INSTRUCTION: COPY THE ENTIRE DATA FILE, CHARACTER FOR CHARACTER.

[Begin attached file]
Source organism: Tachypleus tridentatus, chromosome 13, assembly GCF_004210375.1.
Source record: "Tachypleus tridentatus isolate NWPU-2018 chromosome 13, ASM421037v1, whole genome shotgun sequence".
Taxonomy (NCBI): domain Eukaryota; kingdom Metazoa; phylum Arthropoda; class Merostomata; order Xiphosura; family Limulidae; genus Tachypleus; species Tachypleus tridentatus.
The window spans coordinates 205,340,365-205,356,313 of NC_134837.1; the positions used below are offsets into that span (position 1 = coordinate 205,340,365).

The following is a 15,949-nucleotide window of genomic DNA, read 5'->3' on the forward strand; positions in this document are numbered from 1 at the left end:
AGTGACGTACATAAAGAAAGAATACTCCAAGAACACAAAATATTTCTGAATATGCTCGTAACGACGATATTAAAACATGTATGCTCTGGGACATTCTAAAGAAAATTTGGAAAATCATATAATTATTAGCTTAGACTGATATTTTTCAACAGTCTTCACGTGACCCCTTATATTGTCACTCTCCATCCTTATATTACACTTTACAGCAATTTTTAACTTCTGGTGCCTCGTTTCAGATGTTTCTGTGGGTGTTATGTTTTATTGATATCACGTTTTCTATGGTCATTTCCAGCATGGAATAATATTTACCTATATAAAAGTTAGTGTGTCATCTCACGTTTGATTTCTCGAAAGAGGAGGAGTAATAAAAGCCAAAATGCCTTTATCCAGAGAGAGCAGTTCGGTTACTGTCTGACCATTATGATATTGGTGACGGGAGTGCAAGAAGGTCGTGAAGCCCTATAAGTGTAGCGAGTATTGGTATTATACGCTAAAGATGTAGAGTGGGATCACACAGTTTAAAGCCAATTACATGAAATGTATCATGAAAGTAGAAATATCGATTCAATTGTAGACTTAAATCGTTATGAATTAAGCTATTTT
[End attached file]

Source organism: Tachypleus tridentatus, chromosome 13, assembly GCF_004210375.1.
Source record: "Tachypleus tridentatus isolate NWPU-2018 chromosome 13, ASM421037v1, whole genome shotgun sequence".
Taxonomy (NCBI): domain Eukaryota; kingdom Metazoa; phylum Arthropoda; class Merostomata; order Xiphosura; family Limulidae; genus Tachypleus; species Tachypleus tridentatus.
The window spans coordinates 205,340,365-205,356,313 of NC_134837.1; the positions used below are offsets into that span (position 1 = coordinate 205,340,365).

The following is a 15,949-nucleotide window of genomic DNA, read 5'->3' on the forward strand; positions in this document are numbered from 1 at the left end:
AGTGACGTACATAAAGAAAGAATACTCCAAGAACACAAAATATTTCTGAATATGCTCGTAACGACGATATTAAAACATGTATGCTCTGGGACATTCTAAAGAAAATTTGGAAAATCATATAATTATTAGCTTAGACTGATATTTTTCAACAGTCTTCACGTGACCCCTTATATTGTCACTCTCCATCCTTATATTACACTTTACAGCAATTTTTAACTTCTGGTGCCTCGTTTCAGATGTTTCTGTGGGTGTTATGTTTTATTGATATCACGTTTTCTATGGTCATTTCCAGCATGGAATAATATTTACCTATATAAAAGTTAGTGTGTCATCTCACGTTTGATTTCTCGAAAGAGGAGGAGTAATAAAAGCCAAAATGCCTTTATCCAGAGAGAGCAGTTCGGTTACTGTCTGACCATTATGATATTGGTGACGGGAGTGCAAGAAGGTCGTGAAGCCCTATAAGTGTAGCGAGTATTGGTATTATACGCTAAAGATGTAGAGTGGGATCACACAGTTTAAAGCCAATTACATGAAATGTATCATGAAAGTAGAAATATCGATTCAATTGTAGACTTAAATCGTTATGAATTAAGCTATTTT